Cover photo for Stanton Davis Tate's Obituary

Stanton Davis Tate

Stanton Davis Tate

Stan Tate peacefully entered eternity November 3, surrounded by his family, after a long illness.  Stan was a man of many interests; a smokejumper, an Episcopal priest, a county magistrate, a college professor, a juvenile justice advocate, a bioethicist with a lifelong search for what is "just."

He learned the value of hard work growing up in southeast Boise on the Triangle Dairy, the youngest son of John and Marjorie Tate.  After Boise High, he met his wife, Lynn Campbell at U of I.  The newlyweds and young daughter made their way east to Princeton Seminary in New Jersey for graduate school  During his studies, he worked at the maximum security prison in Trenton, N.J. where he successfully helped free two falsely convicted young men, and ran a gym for street kids in Newark.  He was selected as a special student at Philadelphia's Presbyterian Hospital and worked at the N.J. Neuropsychiatric Hospital, all of which culminated in his lifelong interest in advocacy.

Graduating Princeton Seminary with a degree in pastoral care and ordained as a Presbyterian minister, Stan took his young family, with the addition of a son, to a pastorate in eastern Montana and while there welcomed another son.  He returned to Idaho where he sought additional Episcopal ordination, taking a parish in McCall.  This allowed him to continue summer employment as a smokejumper, begun years earlier while at U of I.  Long after his retirement as a an active jumper, Stan continued to serve as chaplain for local and national reunion activities, marriages and funerals.

Due to his experience working with youth, he was asked to be a juvenile probation officer during his Montana tenure.  Stan continued his juvenile probation work in Idaho leading to his two-term election as probate judge, which allowed him to continue his focus on youth and justice.  At this time a foster daughter, Karen, joined the family.  During the Vietnam War, ranking Captain, he served as chaplain in the USAF 124th Fighter Receptor Group of the Idaho National Guard and was an active member of The American Legion, Post No. 2. at the time of his death.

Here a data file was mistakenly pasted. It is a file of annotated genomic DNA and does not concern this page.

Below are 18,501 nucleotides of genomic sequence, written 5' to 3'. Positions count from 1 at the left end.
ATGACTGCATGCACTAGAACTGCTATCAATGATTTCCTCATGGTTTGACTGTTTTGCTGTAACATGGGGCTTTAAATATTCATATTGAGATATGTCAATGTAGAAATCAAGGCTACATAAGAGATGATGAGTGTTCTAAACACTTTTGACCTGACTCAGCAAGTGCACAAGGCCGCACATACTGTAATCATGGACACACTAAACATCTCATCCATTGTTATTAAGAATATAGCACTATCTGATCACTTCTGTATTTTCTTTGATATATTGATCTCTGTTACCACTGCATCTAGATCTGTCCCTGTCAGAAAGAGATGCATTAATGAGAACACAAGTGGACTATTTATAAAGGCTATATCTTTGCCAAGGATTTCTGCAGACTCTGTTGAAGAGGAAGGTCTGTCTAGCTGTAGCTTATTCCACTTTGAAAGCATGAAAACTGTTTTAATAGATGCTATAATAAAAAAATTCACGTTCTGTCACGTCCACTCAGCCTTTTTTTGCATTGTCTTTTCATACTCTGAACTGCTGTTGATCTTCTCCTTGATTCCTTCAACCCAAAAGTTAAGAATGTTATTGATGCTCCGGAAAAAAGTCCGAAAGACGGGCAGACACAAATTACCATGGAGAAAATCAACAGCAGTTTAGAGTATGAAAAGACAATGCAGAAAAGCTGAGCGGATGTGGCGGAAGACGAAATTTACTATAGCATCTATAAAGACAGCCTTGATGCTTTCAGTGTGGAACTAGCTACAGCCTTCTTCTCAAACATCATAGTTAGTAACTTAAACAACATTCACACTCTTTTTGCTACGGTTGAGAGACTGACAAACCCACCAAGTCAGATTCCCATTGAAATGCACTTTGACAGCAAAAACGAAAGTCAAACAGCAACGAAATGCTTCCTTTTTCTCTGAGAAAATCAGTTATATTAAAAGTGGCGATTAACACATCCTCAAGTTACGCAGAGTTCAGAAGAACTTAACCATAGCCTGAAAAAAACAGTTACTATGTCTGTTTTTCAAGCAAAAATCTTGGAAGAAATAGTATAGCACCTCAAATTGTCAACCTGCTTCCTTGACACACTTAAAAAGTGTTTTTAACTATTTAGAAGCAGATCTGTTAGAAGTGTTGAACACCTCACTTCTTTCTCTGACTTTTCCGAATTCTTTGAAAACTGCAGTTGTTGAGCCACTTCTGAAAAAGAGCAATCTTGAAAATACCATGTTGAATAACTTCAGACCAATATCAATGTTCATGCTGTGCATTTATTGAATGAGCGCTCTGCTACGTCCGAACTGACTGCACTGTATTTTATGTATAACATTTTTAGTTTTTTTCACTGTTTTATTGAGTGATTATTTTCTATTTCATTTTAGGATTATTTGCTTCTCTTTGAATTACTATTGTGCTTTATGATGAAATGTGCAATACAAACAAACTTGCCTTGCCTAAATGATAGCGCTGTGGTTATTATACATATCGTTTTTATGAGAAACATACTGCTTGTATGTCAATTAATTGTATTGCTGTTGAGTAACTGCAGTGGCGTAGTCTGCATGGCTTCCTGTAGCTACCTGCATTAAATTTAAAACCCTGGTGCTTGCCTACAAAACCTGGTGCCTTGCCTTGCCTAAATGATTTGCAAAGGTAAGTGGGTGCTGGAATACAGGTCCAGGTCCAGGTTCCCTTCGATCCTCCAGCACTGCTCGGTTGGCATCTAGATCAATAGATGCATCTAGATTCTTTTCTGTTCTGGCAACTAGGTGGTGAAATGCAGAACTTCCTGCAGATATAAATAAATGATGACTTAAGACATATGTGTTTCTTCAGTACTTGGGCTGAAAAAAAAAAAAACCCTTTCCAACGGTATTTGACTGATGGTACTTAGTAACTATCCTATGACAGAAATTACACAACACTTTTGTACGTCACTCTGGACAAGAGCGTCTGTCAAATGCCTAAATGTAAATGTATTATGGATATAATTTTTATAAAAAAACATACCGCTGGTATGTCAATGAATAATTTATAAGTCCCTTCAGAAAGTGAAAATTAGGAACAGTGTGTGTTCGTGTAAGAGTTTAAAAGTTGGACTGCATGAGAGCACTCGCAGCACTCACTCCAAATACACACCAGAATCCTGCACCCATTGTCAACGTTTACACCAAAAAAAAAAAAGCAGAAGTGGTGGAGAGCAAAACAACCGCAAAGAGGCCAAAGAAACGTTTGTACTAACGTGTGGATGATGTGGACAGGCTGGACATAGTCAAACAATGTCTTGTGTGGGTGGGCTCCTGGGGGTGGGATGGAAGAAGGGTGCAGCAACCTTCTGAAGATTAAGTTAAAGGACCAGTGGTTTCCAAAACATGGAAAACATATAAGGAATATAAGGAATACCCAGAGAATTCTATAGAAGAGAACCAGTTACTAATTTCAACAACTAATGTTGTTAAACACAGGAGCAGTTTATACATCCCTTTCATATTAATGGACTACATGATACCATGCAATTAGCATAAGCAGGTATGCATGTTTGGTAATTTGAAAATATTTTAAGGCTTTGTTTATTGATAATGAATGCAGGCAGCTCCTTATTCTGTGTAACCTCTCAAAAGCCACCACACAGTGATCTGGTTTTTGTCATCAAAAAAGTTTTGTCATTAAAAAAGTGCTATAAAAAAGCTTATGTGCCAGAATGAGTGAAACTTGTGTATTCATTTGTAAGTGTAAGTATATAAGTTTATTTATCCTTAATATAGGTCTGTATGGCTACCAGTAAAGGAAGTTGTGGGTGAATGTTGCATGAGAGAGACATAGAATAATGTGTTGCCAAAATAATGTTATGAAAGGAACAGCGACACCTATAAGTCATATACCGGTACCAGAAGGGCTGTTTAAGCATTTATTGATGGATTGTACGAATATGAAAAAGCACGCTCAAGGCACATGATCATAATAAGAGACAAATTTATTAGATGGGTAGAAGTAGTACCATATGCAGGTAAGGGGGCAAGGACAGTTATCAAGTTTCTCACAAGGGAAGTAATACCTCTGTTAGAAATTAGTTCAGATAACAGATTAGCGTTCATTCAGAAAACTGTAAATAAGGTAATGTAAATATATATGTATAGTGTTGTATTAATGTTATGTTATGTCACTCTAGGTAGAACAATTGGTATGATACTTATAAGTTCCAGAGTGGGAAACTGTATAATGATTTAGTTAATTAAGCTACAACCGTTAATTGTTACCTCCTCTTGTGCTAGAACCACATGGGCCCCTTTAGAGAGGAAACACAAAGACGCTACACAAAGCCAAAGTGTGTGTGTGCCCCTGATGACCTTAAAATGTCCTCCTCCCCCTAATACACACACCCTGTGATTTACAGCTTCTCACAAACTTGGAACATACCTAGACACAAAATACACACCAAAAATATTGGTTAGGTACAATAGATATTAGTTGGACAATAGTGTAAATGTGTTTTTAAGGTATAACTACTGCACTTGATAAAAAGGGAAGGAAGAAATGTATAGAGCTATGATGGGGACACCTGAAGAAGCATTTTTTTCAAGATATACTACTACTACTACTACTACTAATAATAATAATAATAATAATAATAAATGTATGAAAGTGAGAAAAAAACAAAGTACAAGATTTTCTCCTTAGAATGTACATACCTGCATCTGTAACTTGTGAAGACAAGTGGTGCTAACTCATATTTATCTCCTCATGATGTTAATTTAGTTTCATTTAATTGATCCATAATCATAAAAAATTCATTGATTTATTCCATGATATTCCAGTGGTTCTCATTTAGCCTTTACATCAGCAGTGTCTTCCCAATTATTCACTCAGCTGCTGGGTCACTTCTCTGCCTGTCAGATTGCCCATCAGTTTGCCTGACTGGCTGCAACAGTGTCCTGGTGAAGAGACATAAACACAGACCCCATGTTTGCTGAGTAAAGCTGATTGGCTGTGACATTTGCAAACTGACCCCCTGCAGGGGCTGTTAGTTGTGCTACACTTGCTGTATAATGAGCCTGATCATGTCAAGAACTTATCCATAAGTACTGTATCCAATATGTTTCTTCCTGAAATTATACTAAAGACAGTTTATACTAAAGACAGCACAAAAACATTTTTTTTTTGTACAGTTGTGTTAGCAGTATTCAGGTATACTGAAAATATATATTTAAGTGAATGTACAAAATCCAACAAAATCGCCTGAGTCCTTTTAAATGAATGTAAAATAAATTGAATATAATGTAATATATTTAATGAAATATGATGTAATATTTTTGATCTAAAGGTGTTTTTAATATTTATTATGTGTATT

While working in student services at Boise State, he taught a popular class on comparative religion.  His rapport with students led to the development of C2ODAC, an approach identifying healthy thrill-seeking activities as an alternative to drug use.  A movie documenting the program's development, "Good Vibes Van" won national acclaim.

While a presenter for the national Episcopal Marriage Encounter, Stan was offered the opportunity to relocate to Good Samaritan Church, Corvallis, OR with responsibilities to OSU students at Canterbury House.  This led to a call to St. Mark's, Moscow, ID; another college ministry.  While in Moscow, he taught a graduate class at U of I on professional ethics and served as a guest lecturer in the WAMI program on medical ethics.  He completed his Doctorate in Biomedical Ethics at San Francisco Theological Seminary and University of California in Berkeley.  Stan worked as a bioethicist at Gritman Hospital and consulted with local nursing homes for a number of years before retiring.

Stan is survived by his wife of sixty years, Lynn, daughter Teri and her husband Dan McColly, sons Scott and his wife Lauren, Phil and his wife Angie and foster daughter Karen Dellgard.  Six grandchildren: Hilary, Emily, Kiefer, Clara, Charlotte and Gus, and five great grandchildren: Abigail, Esme, James, Luke and Jack.

As Stan embraced justice and advocacy throughout his life, his family would welcome memorials made in his name to organizations with that focus.

A memorial service celebrating Stan's life will be held at St. Michael's Cathedral on his 82nd birthday, December 5, at 1:00pm.
To order memorial trees or send flowers to the family in memory of Stanton Davis Tate, please visit our flower store.


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